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Heat mapping

Heat mapping is growing in popularity as companies continue to look for new insights into the user’s journey. While tools like Google Analytics provide multiple metrics into page visits and bounce rates, they still don’t offer up a clear answer as to how users interacted with a specific page. Heat maps that reflect the intensity of a user's eye and mouse movement across a certain page give a quick, visual look into their behavior. After all, when it comes to analyzing the user journey, a picture can be worth a thousand words.

Today there are many different tools and technologies for tracking this type of behavior, which provides compelling insights. The main advantage of these tools are that they collect real-time, spontaneous user reactions in an unobtrusive manner. With unbiased data, you gain a better understanding of consumer behavior across your site and can uncover new ways to improve user experience and engagement.

Here’s 4 common heat mapping tools and their unique benefits.

1. Eye-Tracking

This method tracks a user's visual path across a web page, including their blink frequency and pupil diameter. The tools could be either remote or head-mounted to a computer, usually consisting of a light source and camera. Paired together with eye-tracking analysis software, you’re able to determine what pictures are seen, what specific features catch someone’s attention, how fast their eyes are moving across the page, and most importantly what content is overlooked.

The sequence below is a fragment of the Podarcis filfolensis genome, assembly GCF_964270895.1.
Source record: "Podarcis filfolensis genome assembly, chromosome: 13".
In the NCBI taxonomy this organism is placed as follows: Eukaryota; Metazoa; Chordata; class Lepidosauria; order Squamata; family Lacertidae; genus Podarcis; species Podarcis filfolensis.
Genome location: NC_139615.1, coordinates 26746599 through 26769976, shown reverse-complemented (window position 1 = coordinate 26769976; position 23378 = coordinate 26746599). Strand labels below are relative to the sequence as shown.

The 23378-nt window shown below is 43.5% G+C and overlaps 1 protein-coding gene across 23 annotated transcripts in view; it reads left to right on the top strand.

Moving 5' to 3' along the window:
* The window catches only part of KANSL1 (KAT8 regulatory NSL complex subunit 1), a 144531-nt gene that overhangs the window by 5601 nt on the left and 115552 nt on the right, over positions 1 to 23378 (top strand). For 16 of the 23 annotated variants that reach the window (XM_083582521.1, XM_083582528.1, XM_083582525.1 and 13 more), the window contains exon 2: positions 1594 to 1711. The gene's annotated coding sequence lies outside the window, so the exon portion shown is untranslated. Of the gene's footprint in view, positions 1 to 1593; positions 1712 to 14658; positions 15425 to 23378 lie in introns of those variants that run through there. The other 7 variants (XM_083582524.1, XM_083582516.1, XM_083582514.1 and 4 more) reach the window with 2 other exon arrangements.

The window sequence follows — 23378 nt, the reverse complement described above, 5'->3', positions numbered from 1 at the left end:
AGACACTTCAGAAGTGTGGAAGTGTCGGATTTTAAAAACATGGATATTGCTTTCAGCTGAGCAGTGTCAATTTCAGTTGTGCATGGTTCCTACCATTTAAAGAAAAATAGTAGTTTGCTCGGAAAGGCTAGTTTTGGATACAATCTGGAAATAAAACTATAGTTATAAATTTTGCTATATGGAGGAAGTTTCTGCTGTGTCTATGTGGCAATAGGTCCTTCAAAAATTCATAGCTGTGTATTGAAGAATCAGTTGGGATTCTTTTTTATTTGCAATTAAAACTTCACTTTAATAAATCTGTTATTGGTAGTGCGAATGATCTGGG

Some tools such as EyeTracker’s Index of Cognitive Ability (ICA) even measure the mental workload of a participant. This means you’re able to see the mental effort someone puts forth when navigating your website, which lets you determine what areas of your site may be too difficult or confusing.

2. Mouse-Movement

This type of tracking tool shows the mouse movement of all visitors on your website. This means you’ll see what areas users hover over, indicating which content draws the most attention. It also gives valuable insights into movement patterns across your site and can help you trace any differences that may exist between visitors who convert and ones that don’t.

Mouse-tracking is a cheaper alternative to eye-tracking technology, since the results and information delivered are typically very similar. It also gives a larger sample size, taking into account every user on your site. However, a drawback is that in this case there’s no pre-defined tests or visitor feedback.

3. Click and Scroll Maps

Unlike Google Analytics, a click map doesn’t just show what links are clicked, but every area where the user clicks. For example, is there a picture visitors keep clicking on expecting a link? Or maybe there’s a button that looks like it should take them to another page but doesn’t. Obtaining this data can help you greatly improve the user experience, eliminating any frustration or confusion.

Scroll maps are typically used in conjunction with click maps and eye-tracking, letting you see at which points users scroll or abandon a page. Depending on the software, they can also include valuable analytics like the percentage of users who abandon the page at different points. Utilizing these tools while A/B testing is a powerful strategy to maximize effectiveness.

4. Form Analytics

Your form structure and content can make all the difference when it comes to converting visitors. Utilizing various elements of the tools listed above, form analytic tools help you identify what areas on your form cause the most friction and visitor abandonment. This can include data regarding which fields people are hesitant to fill in, which fields cause the most error messages and how long it takes people to fill out the entire form.

Each of these heat-mapping tools, especially when paired together, gives you invaluable insights for how visitors authentically interact and react to your site.


Michaletz Zwief
Marketing and digital communications agency specializing in smart, meaningful content development.

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